Thank goodness, there are new phones for us to talk about while many of us are stuck at home. Thank you for that, OnePlus. We have two new devices, the OnePlus 8 and OnePlus 8 Pro. If you missed Kellen’s OnePlus 8 Pro review that we already posted, check it out here. If you’re more interested in a slightly smaller and slightly less expensive device, then this OnePlus 8 review is what you need.
While it is the less expensive and smaller version of OnePlus’ latest flagship model, the OnePlus 8 packs a mighty little punch, complete with most of the specs you’d expect in 2020, as well as some seriously sexy hardware. This phone has been my daily driver in isolation for the past two weeks, so allow me to fill you in on how that time went.
Due to both phones being mostly the same in terms of experience, with exception the camera and a couple of specs, there are a couple of sections below that aren’t as comprehensive as they are in Kellen’s review. For those section, go read our OnePlus 8 Pro review.
This is our OnePlus 8 review!
You can view all of the OnePlus 8 and 8 Pro specs here, but allow me to give you the highlights of this phone that starts at just $699. The OnePlus 8 features a 6.55″ FHD Fluid AMOLED (2400×1080) with 90Hz refresh rate, Snapdragon 865 processor, up to 256GB UFS 3.0 storage, up to 12GB LPDD4X RAM, three rear-facing cameras, 16-megapixel front-facing camera, 4300mAh battery, 5G and WiFi 6 connectivity, in-display fingerprint reader, dual stereo speakers, and Android 10 with OxygenOS on top.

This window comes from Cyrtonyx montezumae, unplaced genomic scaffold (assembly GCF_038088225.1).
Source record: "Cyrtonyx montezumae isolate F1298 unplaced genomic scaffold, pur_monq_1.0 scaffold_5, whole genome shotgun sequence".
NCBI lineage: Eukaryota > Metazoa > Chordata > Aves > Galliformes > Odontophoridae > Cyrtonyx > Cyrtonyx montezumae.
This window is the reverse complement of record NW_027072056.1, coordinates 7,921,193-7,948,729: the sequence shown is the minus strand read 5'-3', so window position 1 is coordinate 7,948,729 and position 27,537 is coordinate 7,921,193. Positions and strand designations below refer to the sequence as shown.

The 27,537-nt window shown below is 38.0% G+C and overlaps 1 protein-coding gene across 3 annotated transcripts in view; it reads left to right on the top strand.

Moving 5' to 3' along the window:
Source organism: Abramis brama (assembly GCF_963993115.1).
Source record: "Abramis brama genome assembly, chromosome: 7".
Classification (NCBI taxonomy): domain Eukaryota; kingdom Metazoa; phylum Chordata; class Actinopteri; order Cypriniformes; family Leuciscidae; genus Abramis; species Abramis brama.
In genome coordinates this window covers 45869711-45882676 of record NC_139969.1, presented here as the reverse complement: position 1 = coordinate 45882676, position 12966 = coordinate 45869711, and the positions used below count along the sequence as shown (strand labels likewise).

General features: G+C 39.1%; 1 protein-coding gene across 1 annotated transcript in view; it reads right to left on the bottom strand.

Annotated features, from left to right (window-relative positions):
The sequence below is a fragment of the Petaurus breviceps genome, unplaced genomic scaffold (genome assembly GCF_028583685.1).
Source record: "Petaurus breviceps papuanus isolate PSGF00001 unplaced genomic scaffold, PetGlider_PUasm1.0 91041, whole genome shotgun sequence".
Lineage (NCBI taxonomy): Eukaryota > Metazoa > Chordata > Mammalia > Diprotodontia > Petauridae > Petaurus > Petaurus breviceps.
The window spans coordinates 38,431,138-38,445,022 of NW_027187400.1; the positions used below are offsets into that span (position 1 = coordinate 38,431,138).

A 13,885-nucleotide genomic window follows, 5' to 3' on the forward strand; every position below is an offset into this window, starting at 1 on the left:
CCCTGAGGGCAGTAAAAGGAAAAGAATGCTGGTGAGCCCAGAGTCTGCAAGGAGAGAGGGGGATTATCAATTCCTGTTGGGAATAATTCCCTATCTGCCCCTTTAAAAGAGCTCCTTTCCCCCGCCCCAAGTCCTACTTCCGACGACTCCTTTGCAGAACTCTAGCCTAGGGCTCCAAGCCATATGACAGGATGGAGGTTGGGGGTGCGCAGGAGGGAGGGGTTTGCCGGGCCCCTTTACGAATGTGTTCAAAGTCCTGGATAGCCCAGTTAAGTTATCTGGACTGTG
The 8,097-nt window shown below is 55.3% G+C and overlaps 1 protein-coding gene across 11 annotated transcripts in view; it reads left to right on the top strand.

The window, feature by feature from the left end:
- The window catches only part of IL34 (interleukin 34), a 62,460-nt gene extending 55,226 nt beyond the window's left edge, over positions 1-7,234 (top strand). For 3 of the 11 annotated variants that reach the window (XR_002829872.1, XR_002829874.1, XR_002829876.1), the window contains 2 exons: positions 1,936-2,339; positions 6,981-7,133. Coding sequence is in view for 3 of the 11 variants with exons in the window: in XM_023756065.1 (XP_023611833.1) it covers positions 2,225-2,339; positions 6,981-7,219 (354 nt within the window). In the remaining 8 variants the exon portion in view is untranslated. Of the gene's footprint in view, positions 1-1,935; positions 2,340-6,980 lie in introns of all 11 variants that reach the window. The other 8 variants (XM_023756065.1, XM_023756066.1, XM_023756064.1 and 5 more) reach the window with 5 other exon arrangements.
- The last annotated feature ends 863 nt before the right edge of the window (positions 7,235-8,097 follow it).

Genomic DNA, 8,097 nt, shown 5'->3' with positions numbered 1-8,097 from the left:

In the US, it’d be hard to find a phone that has this list of specs at a starting price of $699. OnePlus has a solid history of doing this, so none of us should be surprised. If you need even fancier specs, maybe the OnePlus 8 Pro will be your speed?
The OnePlus 8 features a 6.55″ FHD Fluid AMOLED (2400×1080) display, complete with a 90Hz refresh rate. My experience with it has been exceptional, with the highlight for me being the display’s adaptability. When I’m in sunny conditions, the display gets plenty bright for me to still see what’s happening on the display. When I need it to get dark, you can make this display extremely low light, which is further improved with a OnePlus Laboratory feature labeled as DC Dimming. With that enabled, the screen brightness is adjusted via circuit power to help reduce flickers when on a low setting.
As for colors, there’s plenty of pop, thanks to the AMOLED panel. Colors are vibrant with plenty of contrast, while the whole flow and smoothness of the display is helped by its 90Hz refresh rate. Now having used 90-120Hz refresh rates for a year or so, it’s incredibly noticeable when a phone doesn’t offer this (for example, the LG V60), so these companies have now spoiled us into needing to have an upped refresh rate.
Unfortunately, we’re still waiting for an Always-On Display (AOD) option from OnePlus, but as far as we know, it’s coming. While we wait, OnePlus offers an Ambient Display, which acts as something similar to AOD. On top of that, you have dedicated modes for different viewing experiences, such as Night Mode (blue light filter) and Reading Mode (mono effect and chromatic effect).
A minor thing I wanted to note is OnePlus’ usage of a display cutout for the front camera. I’m not disappointed or anything like that they didn’t keep the mechanized push-up camera from the OnePlus 7 Pro, but I am a bit surprised that they dropped it after just one year. Personally, I like the look of this cutout quite a bit, so you won’t hear any complaints from me. A centered cutout would have been a bit cleaner, but I look forward to the days when cameras are literally embedded in the display and you can’t see them as a cutout.
This phone flies and that’s due to a few factors. The unit I have is equipped with 12GB RAM and a Snapdragon 865 processor, so that’s good enough for any Android device. Then you add the 90Hz refresh rate and things start looking real smooth. OnePlus has also made improvements over the years to its OxygenOS, which is on top of Android 10. All these things add up to be a very speedy smartphone, which OnePlus has always seemed very good at delivering.